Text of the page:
Wildlife and environment
Russian Arctic National Park’s experts study anthropogenic impact on local nature
© Yulia Petrova

Russian Arctic National Park’s experts study anthropogenic impact on local nature

In 2017, Anna Chekmaryova, an expert from the SCANEX Engineering Technical Center, conducted research in Tikhaya Harbor in the northwestern section of Hooker Island and evaluated the anthropogenic impact on Russian Arctic National Park nature complexes, the park's press service reports. Cartographic and monitoring methods were used to gauge the anthropogenic impact on biotic, soil and geological components of high-latitude ecosystems.

"While studying the Franz Josef Land Archipelago, we exposed the most dangerous processes inflicting the most long-lasting damage on the habitats of Arctic plants and animals. We assessed the possible causes of these processes linked with the intensity of the anthropogenic impact and the extent of disrupting natural landscapes during long-term impact," Chekmaryova said.

She focused on hill-slope gravitational processes caused by the degradation of layers of permafrost. Benchmarks were installed on hill slopes with different gradients near Tikhaya Harbor. This made it possible to analyze soil-shift trends as a result of the anthropogenic impact. Monitoring sites were located in areas with no manifestations of linear erosion that also develops on slopes affected by recreational impact.

She prioritized the state of the vegetation of Hooker Island. Geo-botanical sites that had been established here in 2011 were later restored for monitoring the local anthropogenic impact. New phenology sites have also been installed. An experiment simulating a tourist expedition has made it possible to assess the scale of recreational impact on various plant communities and their habitats.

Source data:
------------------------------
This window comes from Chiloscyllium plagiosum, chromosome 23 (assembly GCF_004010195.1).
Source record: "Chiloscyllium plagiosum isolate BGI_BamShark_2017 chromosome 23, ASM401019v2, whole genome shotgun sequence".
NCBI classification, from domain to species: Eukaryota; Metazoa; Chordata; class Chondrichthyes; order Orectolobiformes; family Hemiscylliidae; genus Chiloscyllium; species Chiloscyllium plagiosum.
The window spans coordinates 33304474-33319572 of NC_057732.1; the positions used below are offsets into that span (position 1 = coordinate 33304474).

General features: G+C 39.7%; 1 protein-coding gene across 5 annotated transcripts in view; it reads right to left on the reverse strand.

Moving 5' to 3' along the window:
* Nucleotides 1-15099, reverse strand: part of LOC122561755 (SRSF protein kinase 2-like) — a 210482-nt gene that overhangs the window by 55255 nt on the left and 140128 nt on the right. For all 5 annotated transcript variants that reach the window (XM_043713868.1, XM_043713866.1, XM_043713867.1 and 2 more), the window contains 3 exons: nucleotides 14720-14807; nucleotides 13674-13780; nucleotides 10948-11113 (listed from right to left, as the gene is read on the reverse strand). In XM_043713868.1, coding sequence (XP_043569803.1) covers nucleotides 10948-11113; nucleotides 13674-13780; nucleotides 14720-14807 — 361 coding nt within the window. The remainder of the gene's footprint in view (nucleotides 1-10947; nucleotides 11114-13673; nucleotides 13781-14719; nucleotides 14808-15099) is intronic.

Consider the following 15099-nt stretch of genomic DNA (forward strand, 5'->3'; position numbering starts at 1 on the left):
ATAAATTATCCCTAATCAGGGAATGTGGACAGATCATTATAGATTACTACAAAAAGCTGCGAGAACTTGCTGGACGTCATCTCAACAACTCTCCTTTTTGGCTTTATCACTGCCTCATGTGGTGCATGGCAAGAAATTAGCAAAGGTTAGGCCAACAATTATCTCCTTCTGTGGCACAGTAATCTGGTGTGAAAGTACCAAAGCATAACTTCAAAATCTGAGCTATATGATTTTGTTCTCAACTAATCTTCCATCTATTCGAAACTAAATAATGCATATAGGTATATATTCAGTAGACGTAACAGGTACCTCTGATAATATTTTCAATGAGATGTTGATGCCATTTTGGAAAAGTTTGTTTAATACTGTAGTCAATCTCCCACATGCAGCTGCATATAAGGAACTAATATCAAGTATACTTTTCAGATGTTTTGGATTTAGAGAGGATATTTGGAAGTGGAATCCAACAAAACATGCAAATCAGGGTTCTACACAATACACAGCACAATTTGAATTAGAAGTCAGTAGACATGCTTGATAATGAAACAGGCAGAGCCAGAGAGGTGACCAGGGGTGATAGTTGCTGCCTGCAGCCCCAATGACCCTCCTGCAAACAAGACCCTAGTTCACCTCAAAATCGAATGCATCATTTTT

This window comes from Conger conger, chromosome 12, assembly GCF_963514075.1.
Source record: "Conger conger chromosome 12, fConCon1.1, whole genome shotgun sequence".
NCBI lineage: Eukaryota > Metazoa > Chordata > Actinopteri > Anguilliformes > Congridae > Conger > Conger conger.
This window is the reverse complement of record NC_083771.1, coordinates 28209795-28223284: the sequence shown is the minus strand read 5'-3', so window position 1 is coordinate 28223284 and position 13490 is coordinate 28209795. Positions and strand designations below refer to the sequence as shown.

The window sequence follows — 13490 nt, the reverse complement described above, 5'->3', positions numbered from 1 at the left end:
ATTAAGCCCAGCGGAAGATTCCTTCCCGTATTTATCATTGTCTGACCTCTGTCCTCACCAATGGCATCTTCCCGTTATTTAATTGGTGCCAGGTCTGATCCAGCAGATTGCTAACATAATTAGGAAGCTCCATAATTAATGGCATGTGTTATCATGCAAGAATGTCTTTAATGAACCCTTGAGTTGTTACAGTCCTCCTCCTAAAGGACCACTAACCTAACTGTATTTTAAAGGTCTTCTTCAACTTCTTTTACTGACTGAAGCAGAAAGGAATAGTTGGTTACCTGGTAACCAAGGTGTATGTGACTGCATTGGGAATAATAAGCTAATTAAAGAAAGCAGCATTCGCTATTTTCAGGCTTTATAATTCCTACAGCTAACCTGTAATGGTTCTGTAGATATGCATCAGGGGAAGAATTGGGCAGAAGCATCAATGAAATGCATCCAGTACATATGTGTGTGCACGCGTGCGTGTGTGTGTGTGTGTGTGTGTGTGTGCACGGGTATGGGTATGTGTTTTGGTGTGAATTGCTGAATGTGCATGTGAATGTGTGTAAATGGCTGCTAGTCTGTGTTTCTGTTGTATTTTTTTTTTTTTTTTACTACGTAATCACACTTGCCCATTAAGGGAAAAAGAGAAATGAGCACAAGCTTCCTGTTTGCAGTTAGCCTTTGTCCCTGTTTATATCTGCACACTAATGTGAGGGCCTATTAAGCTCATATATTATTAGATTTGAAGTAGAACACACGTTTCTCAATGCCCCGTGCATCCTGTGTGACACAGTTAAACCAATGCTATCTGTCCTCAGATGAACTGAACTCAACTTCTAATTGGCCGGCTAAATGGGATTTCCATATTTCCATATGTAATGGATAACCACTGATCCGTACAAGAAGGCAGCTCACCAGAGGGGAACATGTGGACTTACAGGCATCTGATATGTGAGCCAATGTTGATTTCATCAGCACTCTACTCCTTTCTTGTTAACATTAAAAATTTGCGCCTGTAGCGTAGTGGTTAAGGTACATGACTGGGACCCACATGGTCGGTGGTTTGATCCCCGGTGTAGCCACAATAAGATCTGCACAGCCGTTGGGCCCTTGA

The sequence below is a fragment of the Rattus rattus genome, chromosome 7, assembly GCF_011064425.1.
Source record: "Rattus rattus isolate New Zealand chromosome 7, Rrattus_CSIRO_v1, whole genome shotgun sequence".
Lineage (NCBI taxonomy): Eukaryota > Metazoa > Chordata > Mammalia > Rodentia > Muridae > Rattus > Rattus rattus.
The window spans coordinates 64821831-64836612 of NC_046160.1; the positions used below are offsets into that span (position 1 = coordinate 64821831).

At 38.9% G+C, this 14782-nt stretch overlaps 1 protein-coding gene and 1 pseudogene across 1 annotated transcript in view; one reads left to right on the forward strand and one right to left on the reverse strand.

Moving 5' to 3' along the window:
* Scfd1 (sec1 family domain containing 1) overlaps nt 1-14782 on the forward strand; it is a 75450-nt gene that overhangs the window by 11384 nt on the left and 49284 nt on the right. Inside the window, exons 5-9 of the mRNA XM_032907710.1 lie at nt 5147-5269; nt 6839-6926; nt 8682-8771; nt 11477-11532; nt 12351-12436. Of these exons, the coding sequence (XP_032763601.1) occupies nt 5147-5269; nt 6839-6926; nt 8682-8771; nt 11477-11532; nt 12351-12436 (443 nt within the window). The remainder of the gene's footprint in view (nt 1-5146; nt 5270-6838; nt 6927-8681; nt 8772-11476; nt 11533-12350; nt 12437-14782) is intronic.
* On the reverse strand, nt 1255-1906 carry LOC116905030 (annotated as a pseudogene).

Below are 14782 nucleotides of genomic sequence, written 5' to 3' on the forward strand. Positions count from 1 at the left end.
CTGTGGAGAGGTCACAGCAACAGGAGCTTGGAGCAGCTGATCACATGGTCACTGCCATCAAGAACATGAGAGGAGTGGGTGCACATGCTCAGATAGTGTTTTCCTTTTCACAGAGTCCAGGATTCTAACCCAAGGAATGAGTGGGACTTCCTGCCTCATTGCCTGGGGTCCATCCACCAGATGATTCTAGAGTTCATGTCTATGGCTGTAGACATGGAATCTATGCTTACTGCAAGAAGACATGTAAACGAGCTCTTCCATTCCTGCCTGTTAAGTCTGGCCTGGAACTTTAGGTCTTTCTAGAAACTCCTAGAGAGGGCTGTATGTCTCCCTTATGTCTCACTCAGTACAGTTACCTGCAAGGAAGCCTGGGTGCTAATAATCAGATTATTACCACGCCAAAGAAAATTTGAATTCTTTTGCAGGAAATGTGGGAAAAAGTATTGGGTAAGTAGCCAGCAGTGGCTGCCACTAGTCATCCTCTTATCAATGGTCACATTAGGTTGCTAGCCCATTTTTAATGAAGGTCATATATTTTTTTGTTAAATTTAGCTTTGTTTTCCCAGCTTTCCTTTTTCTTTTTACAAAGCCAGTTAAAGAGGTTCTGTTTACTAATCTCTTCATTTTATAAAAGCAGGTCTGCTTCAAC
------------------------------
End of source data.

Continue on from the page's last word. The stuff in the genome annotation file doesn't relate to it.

We chose the right sort of technology for building a nature trail in Tikhaya Harbor, Chekmaryova said. The park's employees have been working on this project for several field seasons. Elevated boardwalks make it possible to preserve the soil and plant layers and help stabilize their natural development.

No systematic observations of recreational impact on nature complexes in Franz Josef Land Archipelago have been conducted for many years. Similar projects had been implemented in the 1970s and mostly focused on research, rather than environmental-protection aspects. Today, there are no risk-assessment methods for tundra and Arctic-desert ecosystems at Russian Arctic National Park, and these methods must be compiled as soon as possible.

On September 19, 1913, Georgy Sedov, chief of the first Russian expedition to the North Pole aboard the vessel Martyr St. Phocas, gave Tikhaya Harbor, located in the northwestern section of Hooker Island, its present name. The Tikhaya Harbor polar station was established here in 1929 and operated up until 1957. Currently, it has the status of an open-air museum site. Park experts have been working on this site since 2012. The national park's seasonal fieldwork base is also located in Tikhaya Harbor.